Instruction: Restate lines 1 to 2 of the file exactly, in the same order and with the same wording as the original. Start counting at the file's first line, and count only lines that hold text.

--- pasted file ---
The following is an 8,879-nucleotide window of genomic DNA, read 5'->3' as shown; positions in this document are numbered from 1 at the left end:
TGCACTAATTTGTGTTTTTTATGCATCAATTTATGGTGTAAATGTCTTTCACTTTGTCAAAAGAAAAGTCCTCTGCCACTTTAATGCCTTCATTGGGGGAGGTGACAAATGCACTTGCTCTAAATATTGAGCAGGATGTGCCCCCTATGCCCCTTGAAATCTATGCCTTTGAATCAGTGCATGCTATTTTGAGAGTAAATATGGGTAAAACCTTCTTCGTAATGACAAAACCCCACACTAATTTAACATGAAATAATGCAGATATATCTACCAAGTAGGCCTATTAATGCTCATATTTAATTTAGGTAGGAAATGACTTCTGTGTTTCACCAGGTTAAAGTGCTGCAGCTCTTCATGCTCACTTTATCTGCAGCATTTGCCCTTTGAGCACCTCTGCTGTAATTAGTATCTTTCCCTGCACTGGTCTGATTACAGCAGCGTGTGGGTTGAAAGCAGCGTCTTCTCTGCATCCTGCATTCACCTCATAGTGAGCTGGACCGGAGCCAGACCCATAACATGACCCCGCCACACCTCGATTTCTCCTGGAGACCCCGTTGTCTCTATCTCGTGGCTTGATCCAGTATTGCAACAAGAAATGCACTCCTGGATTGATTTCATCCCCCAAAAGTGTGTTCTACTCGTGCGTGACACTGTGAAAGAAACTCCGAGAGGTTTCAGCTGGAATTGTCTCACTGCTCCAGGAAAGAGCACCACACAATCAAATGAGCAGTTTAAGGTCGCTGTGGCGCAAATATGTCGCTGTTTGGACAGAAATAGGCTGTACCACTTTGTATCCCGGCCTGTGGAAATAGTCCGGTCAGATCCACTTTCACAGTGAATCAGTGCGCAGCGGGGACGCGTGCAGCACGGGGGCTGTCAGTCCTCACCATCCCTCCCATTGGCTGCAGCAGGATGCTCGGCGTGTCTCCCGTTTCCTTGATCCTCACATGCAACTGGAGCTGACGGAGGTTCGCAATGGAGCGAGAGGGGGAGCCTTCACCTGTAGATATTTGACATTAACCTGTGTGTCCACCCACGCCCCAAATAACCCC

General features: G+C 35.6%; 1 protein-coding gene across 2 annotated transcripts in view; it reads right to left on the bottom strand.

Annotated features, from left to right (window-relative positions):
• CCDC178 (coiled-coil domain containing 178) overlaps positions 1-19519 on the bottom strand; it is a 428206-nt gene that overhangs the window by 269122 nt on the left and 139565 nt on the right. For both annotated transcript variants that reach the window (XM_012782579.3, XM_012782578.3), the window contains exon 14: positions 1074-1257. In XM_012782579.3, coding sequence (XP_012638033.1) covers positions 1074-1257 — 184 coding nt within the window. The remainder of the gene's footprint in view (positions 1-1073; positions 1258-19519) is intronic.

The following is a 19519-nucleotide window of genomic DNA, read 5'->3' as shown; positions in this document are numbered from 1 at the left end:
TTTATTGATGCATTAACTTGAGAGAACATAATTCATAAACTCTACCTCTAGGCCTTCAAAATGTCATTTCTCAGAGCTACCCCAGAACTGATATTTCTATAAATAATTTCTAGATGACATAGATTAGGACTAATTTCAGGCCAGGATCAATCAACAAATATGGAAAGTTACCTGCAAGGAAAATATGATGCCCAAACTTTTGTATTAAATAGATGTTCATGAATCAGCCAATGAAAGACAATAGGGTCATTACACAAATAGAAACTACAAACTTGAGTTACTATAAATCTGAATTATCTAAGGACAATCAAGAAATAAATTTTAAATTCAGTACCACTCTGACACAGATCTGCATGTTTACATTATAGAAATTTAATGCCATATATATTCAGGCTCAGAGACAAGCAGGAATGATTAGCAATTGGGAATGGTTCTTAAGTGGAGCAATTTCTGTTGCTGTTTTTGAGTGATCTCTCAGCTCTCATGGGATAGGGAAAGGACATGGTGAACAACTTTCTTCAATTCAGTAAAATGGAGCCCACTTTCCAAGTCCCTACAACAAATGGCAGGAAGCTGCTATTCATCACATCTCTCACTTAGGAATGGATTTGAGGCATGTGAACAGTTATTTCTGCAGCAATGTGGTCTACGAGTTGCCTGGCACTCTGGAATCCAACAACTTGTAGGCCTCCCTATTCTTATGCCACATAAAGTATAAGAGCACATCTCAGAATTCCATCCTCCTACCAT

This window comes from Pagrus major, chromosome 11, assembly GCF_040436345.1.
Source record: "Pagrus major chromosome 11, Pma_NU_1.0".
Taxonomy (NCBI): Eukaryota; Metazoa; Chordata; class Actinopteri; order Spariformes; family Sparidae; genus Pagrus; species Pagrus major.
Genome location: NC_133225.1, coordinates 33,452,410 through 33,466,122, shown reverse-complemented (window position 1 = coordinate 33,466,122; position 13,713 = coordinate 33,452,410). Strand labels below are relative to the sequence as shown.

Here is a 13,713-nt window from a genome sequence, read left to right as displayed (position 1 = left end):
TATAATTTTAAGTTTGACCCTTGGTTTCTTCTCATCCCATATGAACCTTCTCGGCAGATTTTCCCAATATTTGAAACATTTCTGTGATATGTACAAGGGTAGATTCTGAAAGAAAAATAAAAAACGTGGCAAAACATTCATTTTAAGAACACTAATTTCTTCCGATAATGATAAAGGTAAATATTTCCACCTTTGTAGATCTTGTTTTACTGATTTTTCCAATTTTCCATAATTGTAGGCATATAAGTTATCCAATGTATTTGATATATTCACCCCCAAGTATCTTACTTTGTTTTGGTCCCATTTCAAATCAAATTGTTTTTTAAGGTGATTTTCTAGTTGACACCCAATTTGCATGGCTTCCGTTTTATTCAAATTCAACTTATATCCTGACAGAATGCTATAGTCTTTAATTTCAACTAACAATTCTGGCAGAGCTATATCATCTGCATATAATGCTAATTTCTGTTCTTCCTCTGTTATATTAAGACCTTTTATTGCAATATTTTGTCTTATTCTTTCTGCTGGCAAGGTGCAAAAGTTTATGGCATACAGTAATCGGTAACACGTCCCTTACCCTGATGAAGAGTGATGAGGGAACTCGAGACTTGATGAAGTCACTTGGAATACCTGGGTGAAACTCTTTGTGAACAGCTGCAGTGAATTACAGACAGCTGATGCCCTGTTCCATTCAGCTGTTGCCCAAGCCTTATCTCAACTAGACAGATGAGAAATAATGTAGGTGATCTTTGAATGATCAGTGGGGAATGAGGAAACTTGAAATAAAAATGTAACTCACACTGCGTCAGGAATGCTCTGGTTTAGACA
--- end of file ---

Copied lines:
The following is an 8,879-nucleotide window of genomic DNA, read 5'->3' as shown; positions in this document are numbered from 1 at the left end:
TGCACTAATTTGTGTTTTTTATGCATCAATTTATGGTGTAAATGTCTTTCACTTTGTCAAAAGAAAAGTCCTCTGCCACTTTAATGCCTTCATTGGGGGAGGTGACAAATGCACTTGCTCTAAATATTGAGCAGGATGTGCCCCCTATGCCCCTTGAAATCTATGCCTTTGAATCAGTGCATGCTATTTTGAGAGTAAATATGGGTAAAACCTTCTTCGTAATGACAAAACCCCACACTAATTTAACATGAAATAATGCAGATATATCTACCAAGTAGGCCTATTAATGCTCATATTTAATTTAGGTAGGAAATGACTTCTGTGTTTCACCAGGTTAAAGTGCTGCAGCTCTTCATGCTCACTTTATCTGCAGCATTTGCCCTTTGAGCACCTCTGCTGTAATTAGTATCTTTCCCTGCACTGGTCTGATTACAGCAGCGTGTGGGTTGAAAGCAGCGTCTTCTCTGCATCCTGCATTCACCTCATAGTGAGCTGGACCGGAGCCAGACCCATAACATGACCCCGCCACACCTCGATTTCTCCTGGAGACCCCGTTGTCTCTATCTCGTGGCTTGATCCAGTATTGCAACAAGAAATGCACTCCTGGATTGATTTCATCCCCCAAAAGTGTGTTCTACTCGTGCGTGACACTGTGAAAGAAACTCCGAGAGGTTTCAGCTGGAATTGTCTCACTGCTCCAGGAAAGAGCACCACACAATCAAATGAGCAGTTTAAGGTCGCTGTGGCGCAAATATGTCGCTGTTTGGACAGAAATAGGCTGTACCACTTTGTATCCCGGCCTGTGGAAATAGTCCGGTCAGATCCACTTTCACAGTGAATCAGTGCGCAGCGGGGACGCGTGCAGCACGGGGGCTGTCAGTCCTCACCATCCCTCCCATTGGCTGCAGCAGGATGCTCGGCGTGTCTCCCGTTTCCTTGATCCTCACATGCAACTGGAGCTGACGGAGGTTCGCAATGGAGCGAGAGGGGGAGCCTTCACCTGTAGATATTTGACATTAACCTGTGTGTCCACCCACGCCCCAAATAACCCC